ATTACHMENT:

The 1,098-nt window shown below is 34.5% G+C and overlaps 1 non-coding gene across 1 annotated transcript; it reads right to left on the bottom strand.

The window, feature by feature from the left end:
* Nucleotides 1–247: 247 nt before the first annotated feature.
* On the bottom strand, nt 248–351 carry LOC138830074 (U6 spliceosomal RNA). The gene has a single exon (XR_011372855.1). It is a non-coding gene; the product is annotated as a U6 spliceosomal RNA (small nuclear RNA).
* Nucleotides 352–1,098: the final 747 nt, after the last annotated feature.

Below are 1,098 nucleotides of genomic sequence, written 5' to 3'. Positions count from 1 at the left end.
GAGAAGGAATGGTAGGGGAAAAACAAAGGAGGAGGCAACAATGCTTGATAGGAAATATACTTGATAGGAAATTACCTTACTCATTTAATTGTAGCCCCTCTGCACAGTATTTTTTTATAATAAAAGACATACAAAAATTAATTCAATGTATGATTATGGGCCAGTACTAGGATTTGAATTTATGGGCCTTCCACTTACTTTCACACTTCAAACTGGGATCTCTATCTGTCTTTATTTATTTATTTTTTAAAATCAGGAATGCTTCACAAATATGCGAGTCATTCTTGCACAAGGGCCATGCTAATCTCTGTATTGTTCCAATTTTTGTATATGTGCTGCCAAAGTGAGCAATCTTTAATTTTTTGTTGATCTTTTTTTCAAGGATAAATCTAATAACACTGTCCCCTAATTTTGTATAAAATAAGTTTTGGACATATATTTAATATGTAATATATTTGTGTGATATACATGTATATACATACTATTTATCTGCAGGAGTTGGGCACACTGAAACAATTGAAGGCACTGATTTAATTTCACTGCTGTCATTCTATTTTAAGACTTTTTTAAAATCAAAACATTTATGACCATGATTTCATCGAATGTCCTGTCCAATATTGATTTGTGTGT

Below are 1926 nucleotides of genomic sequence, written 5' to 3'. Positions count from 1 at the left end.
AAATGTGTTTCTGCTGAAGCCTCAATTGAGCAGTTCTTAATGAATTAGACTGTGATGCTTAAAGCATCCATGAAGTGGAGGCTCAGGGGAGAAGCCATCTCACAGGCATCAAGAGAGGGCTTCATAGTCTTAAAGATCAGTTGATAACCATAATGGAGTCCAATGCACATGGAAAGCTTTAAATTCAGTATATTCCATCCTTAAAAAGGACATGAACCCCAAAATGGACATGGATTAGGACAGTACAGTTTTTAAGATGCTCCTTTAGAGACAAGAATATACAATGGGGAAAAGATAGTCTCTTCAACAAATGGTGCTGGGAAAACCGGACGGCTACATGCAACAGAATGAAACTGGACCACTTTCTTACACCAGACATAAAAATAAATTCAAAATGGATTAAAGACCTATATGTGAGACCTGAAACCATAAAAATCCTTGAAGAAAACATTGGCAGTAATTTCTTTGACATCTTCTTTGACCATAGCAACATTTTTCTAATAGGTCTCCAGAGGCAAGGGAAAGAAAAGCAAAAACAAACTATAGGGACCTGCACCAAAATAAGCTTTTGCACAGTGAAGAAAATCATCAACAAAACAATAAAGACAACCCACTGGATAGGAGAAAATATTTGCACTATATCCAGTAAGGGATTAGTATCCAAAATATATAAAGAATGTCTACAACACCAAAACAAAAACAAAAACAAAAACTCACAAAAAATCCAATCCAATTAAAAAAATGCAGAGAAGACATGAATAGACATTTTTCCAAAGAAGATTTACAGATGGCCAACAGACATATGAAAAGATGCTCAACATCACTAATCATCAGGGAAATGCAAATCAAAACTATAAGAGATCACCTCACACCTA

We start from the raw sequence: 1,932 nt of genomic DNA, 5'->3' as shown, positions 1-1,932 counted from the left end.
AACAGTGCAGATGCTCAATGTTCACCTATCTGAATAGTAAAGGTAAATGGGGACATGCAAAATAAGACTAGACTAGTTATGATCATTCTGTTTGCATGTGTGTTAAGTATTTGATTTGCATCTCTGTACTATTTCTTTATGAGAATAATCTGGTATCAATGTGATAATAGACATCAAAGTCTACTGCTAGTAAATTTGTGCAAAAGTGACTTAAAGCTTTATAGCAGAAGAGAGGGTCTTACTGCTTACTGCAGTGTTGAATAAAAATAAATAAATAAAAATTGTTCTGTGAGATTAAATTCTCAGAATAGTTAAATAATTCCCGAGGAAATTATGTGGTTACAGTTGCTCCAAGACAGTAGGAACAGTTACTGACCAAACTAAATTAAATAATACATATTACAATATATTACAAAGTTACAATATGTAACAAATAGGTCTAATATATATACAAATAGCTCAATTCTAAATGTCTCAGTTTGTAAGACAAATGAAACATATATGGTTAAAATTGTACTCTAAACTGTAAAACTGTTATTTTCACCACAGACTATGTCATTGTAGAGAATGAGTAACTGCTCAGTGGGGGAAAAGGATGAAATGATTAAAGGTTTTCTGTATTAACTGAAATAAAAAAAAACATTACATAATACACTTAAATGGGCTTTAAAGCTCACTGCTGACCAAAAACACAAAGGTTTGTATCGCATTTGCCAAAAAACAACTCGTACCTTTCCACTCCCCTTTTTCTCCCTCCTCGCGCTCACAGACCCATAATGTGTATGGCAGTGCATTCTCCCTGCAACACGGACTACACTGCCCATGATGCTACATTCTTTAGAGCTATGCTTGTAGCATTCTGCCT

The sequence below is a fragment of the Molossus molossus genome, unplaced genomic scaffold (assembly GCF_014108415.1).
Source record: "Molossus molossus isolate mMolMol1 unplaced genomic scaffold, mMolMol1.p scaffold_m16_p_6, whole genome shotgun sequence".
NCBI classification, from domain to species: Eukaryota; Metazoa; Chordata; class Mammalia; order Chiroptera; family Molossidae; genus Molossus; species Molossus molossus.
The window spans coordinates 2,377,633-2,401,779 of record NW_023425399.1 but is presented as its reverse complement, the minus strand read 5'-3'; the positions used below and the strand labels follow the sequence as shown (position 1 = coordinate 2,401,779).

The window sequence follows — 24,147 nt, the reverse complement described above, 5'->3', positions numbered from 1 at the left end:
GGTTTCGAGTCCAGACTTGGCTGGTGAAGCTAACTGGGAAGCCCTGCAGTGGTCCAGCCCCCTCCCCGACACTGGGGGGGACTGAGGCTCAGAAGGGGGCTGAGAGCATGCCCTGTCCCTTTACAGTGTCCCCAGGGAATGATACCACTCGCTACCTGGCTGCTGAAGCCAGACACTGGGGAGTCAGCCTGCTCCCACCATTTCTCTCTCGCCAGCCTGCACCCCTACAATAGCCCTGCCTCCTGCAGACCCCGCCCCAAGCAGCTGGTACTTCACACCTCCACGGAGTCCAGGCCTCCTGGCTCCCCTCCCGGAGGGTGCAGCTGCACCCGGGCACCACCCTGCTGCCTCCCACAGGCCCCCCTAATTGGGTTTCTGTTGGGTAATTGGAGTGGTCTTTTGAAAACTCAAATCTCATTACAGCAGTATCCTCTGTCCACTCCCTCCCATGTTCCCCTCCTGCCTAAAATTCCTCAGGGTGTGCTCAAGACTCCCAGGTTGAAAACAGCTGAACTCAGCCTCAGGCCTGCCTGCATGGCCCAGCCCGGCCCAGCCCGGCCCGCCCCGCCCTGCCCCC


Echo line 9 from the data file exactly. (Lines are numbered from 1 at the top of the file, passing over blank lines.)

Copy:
AAATGTGTTTCTGCTGAAGCCTCAATTGAGCAGTTCTTAATGAATTAGACTGTGATGCTTAAAGCATCCATGAAGTGGAGGCTCAGGGGAGAAGCCATCTCACAGGCATCAAGAGAGGGCTTCATAGTCTTAAAGATCAGTTGATAACCATAATGGAGTCCAATGCACATGGAAAGCTTTAAATTCAGTATATTCCATCCTTAAAAAGGACATGAACCCCAAAATGGACATGGATTAGGACAGTACAGTTTTTAAGATGCTCCTTTAGAGACAAGAATATACAATGGGGAAAAGATAGTCTCTTCAACAAATGGTGCTGGGAAAACCGGACGGCTACATGCAACAGAATGAAACTGGACCACTTTCTTACACCAGACATAAAAATAAATTCAAAATGGATTAAAGACCTATATGTGAGACCTGAAACCATAAAAATCCTTGAAGAAAACATTGGCAGTAATTTCTTTGACATCTTCTTTGACCATAGCAACATTTTTCTAATAGGTCTCCAGAGGCAAGGGAAAGAAAAGCAAAAACAAACTATAGGGACCTGCACCAAAATAAGCTTTTGCACAGTGAAGAAAATCATCAACAAAACAATAAAGACAACCCACTGGATAGGAGAAAATATTTGCACTATATCCAGTAAGGGATTAGTATCCAAAATATATAAAGAATGTCTACAACACCAAAACAAAAACAAAAACAAAAACTCACAAAAAATCCAATCCAATTAAAAAAATGCAGAGAAGACATGAATAGACATTTTTCCAAAGAAGATTTACAGATGGCCAACAGACATATGAAAAGATGCTCAACATCACTAATCATCAGGGAAATGCAAATCAAAACTATAAGAGATCACCTCACACCTA